As I am actually part-living here in the Highlands nowadays, it’s giving me the opportunity to do more “things” here, without the need of hurrying back down to Glasgow after each trip – what a relief!
First, forgive the photos as I had set the camera to the RAW format for some reason, and then had to convert to JPEG.
Moulin is basically a sister “city” to Pitlochry just to the north, and is a wonderful wee walk to go around the north side of the town, whilst walking around the periphery of it. There is also a possibility to use this path to walk the nearby Corbett of Ben Vrackie.
It wasn’t open at the time of our Sunday walk, but is during weekdays. I’ve had the beer in the hotel bar, and it’s well worth the effort to come here.
Following on from here, we went west and then headed a bit south, with us winding up in the Pitlochry Golf Club restaurant. I thought it would be empty – it wasn’t! (Ed; Is there anything else to do here on a Sunday?) – How dare you! Of course there is.
What I found quite interesting here, is not only that the course was 18 holes (I thought it would only be a 9 hole course), but that it also has a 6 hole pitch & putt course, that is ideal for children or for people who wish to work on there short game; something that is quite progressive and something that I feel golf must do, to make the game more accessible these days.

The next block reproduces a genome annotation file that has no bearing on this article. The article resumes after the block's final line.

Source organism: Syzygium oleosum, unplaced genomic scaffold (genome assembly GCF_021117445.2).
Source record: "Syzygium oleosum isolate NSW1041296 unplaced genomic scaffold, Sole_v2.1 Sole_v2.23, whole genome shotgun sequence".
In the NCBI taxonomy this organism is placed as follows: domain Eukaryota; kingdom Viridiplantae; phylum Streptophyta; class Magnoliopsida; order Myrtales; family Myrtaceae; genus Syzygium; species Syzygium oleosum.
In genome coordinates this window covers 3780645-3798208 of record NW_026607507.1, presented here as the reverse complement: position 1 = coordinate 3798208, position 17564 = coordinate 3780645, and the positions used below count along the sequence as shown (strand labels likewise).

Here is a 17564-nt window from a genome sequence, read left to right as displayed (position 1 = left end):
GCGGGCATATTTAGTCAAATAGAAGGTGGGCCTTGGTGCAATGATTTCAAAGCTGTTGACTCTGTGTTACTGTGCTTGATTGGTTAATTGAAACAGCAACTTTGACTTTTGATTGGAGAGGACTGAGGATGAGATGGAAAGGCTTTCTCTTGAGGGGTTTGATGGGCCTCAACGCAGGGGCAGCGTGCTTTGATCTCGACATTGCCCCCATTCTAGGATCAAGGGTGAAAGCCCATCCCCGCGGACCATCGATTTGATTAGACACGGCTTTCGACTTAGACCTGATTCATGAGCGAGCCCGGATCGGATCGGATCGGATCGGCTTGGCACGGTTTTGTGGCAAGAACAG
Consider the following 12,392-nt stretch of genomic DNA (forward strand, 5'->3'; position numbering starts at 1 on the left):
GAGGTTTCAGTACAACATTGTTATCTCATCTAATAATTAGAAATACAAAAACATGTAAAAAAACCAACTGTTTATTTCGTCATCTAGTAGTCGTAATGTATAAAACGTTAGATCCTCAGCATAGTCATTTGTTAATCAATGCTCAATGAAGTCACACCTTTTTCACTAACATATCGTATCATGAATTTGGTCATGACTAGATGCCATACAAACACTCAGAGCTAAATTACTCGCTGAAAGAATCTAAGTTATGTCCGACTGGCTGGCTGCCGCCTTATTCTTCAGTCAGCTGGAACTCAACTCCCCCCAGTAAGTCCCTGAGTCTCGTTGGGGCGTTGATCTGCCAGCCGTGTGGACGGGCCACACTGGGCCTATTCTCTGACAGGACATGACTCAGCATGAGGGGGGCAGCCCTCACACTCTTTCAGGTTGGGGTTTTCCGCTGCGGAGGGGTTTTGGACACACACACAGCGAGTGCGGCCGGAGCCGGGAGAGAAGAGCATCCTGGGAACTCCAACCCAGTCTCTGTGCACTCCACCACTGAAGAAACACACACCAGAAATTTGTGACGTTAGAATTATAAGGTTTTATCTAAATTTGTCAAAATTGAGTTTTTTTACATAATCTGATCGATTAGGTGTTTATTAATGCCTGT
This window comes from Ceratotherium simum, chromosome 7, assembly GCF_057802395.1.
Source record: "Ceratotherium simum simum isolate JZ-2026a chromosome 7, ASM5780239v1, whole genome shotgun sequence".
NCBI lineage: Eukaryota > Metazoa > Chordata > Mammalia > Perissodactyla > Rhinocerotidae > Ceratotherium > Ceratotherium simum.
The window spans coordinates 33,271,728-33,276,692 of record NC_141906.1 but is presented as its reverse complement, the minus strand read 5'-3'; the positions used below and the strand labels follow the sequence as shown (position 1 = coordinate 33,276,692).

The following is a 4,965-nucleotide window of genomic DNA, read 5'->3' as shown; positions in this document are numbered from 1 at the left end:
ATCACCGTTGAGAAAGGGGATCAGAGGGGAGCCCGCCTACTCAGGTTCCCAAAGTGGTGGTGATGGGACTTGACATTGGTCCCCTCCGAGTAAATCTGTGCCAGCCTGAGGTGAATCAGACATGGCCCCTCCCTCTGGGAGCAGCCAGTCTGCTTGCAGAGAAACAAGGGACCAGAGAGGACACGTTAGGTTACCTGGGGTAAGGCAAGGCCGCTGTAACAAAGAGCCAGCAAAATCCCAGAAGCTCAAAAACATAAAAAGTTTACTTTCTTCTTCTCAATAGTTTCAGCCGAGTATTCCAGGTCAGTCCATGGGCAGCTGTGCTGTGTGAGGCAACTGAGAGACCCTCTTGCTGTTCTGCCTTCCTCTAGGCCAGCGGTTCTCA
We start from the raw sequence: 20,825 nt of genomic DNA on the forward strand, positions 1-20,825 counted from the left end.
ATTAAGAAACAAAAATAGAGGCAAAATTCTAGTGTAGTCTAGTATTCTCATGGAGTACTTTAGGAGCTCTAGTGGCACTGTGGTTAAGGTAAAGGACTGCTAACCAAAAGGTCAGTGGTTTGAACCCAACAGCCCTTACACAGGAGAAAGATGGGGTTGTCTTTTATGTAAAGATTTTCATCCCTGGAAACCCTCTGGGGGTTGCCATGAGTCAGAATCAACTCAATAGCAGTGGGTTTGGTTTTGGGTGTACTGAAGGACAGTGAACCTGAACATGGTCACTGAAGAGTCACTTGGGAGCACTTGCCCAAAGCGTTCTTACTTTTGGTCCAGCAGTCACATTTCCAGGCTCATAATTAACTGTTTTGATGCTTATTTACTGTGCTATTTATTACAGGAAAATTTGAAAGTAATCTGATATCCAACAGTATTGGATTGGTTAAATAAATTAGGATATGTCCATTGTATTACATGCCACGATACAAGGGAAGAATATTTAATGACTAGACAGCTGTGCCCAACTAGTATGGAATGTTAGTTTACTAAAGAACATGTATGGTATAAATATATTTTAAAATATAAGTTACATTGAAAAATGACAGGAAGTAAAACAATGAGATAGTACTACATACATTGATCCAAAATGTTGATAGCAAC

In addition, I noted from an information board that Pitlochry was once called the “Switzerland of Scotland”; this was something COMPLETELY new to me!
What a lovely, self-contained city-village, a new word.
I’ve been here many times before, but not for a quick, New Year break. This place has everything; from the Cathedral ruins, to the beach, to the golf courses & museums, to the University, to a thriving craft beer / brewery scene, to a very compact city centre, ideal for walking, etc.
I decided for a change, to go luxury; not really my scene, but the Old Course Hotel had everything for the discerning traveller, including excellent views of the Old Course itself.
The amazing thing, is that the Old Course is closed to golfers on the Sunday (to my knowledge) that resulted in us being allowed (along with many tourists, people with dogs, etc) to simply wander about on it – how cool! And for you who are not golfers, it’s a lovely, manicured walk.
From the “Road Hole” – Number 17, to the Road Hole bunker, to the 18th
At the end of the walk, you come to the 18th green, and the Royal and Ancient Clubhouse.